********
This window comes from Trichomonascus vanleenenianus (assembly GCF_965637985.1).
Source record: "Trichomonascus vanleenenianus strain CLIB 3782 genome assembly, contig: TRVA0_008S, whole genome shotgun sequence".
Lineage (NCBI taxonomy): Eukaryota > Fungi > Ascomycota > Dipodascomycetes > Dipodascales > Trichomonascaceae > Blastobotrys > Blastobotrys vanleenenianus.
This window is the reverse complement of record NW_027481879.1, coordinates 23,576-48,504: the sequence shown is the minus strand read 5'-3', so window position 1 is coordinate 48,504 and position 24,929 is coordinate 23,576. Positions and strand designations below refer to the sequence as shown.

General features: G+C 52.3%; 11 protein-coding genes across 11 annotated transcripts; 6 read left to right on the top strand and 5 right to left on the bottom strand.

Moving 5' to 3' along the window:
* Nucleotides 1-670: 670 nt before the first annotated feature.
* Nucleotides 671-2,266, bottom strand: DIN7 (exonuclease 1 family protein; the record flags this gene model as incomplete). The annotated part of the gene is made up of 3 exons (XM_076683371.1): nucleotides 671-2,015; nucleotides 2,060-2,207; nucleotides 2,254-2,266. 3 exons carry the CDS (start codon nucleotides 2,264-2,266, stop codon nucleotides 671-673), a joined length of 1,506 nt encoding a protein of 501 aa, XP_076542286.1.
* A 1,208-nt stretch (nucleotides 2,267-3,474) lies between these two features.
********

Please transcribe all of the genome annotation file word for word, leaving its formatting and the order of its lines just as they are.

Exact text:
This window comes from Trichomonascus vanleenenianus (assembly GCF_965637985.1).
Source record: "Trichomonascus vanleenenianus strain CLIB 3782 genome assembly, contig: TRVA0_008S, whole genome shotgun sequence".
Lineage (NCBI taxonomy): Eukaryota > Fungi > Ascomycota > Dipodascomycetes > Dipodascales > Trichomonascaceae > Blastobotrys > Blastobotrys vanleenenianus.
This window is the reverse complement of record NW_027481879.1, coordinates 23,576-48,504: the sequence shown is the minus strand read 5'-3', so window position 1 is coordinate 48,504 and position 24,929 is coordinate 23,576. Positions and strand designations below refer to the sequence as shown.

General features: G+C 52.3%; 11 protein-coding genes across 11 annotated transcripts; 6 read left to right on the top strand and 5 right to left on the bottom strand.

Moving 5' to 3' along the window:
* Nucleotides 1-670: 670 nt before the first annotated feature.
* Nucleotides 671-2,266, bottom strand: DIN7 (exonuclease 1 family protein; the record flags this gene model as incomplete). The annotated part of the gene is made up of 3 exons (XM_076683371.1): nucleotides 671-2,015; nucleotides 2,060-2,207; nucleotides 2,254-2,266. 3 exons carry the CDS (start codon nucleotides 2,264-2,266, stop codon nucleotides 671-673), a joined length of 1,506 nt encoding a protein of 501 aa, XP_076542286.1.
* A 1,208-nt stretch (nucleotides 2,267-3,474) lies between these two features.